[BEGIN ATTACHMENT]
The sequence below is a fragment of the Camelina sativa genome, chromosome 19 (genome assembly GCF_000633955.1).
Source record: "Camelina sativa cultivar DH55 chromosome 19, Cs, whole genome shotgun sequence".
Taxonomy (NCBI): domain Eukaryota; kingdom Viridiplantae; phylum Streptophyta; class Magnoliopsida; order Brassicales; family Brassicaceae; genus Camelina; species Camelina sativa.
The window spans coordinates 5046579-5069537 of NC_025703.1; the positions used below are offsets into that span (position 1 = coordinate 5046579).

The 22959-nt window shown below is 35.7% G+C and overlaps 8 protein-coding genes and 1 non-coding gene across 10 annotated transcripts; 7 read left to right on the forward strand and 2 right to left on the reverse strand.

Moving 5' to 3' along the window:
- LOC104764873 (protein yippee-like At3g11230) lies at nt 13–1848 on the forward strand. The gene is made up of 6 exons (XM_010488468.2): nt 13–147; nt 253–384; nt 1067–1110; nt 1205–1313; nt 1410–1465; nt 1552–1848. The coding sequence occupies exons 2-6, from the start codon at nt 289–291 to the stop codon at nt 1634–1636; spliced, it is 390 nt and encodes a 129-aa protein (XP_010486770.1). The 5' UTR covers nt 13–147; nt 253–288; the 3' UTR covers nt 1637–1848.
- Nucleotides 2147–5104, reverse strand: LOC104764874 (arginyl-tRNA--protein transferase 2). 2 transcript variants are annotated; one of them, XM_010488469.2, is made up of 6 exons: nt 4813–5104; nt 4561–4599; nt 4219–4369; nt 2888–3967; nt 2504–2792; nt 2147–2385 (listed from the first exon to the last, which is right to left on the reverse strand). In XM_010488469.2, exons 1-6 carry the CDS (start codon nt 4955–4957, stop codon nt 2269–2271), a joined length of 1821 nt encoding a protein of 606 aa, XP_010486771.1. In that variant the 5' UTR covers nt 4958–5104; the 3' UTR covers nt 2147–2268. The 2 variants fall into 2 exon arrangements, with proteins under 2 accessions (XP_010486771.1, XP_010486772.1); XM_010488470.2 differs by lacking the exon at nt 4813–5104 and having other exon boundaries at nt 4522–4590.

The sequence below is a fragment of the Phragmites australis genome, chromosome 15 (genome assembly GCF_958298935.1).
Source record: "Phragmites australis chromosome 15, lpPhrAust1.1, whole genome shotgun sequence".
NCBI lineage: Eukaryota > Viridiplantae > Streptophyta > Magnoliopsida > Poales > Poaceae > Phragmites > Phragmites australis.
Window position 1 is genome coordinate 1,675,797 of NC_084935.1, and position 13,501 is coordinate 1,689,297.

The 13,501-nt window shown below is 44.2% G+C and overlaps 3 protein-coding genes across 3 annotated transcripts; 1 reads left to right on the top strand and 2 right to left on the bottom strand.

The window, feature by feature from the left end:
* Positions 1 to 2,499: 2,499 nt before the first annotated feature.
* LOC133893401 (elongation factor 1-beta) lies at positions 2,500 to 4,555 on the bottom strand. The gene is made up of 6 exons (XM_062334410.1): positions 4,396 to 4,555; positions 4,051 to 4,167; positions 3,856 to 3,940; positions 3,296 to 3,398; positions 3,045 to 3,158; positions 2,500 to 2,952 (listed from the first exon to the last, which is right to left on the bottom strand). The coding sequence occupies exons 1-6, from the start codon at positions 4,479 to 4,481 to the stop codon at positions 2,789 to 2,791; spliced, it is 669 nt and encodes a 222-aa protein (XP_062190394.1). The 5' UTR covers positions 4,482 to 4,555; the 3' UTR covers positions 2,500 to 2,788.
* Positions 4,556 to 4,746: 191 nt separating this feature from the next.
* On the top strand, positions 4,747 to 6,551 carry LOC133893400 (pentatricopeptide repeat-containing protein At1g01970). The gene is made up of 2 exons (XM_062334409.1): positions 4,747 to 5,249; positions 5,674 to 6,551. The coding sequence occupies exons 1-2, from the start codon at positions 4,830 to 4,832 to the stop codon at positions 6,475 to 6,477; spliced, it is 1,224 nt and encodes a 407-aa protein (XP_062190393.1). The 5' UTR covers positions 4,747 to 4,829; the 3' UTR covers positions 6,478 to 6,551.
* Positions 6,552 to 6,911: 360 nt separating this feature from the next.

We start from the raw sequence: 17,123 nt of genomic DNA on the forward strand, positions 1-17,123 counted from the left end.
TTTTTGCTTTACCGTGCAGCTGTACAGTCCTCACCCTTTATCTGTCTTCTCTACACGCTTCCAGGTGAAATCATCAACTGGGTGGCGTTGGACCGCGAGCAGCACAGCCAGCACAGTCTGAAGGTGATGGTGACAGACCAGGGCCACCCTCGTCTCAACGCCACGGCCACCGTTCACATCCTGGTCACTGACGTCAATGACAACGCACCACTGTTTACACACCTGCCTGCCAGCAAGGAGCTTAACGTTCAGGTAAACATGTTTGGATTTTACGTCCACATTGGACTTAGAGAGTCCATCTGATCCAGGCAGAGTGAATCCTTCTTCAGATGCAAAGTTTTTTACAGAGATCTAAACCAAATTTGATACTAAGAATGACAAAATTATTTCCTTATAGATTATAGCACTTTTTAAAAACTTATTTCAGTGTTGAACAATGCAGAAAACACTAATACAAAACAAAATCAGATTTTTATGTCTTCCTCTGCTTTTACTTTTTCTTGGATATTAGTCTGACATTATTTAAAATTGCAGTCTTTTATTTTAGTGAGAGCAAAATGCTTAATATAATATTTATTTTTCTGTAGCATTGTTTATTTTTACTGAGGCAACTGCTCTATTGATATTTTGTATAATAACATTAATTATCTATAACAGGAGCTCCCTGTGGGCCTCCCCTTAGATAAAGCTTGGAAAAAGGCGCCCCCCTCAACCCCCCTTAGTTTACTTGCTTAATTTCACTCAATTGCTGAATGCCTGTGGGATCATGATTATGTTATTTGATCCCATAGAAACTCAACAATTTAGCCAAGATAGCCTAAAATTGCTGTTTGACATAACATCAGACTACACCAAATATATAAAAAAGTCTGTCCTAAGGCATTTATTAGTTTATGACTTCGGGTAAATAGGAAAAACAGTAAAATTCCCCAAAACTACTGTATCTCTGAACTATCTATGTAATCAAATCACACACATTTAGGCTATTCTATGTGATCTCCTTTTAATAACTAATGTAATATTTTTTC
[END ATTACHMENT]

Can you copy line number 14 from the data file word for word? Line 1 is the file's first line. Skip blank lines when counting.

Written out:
The window, feature by feature from the left end: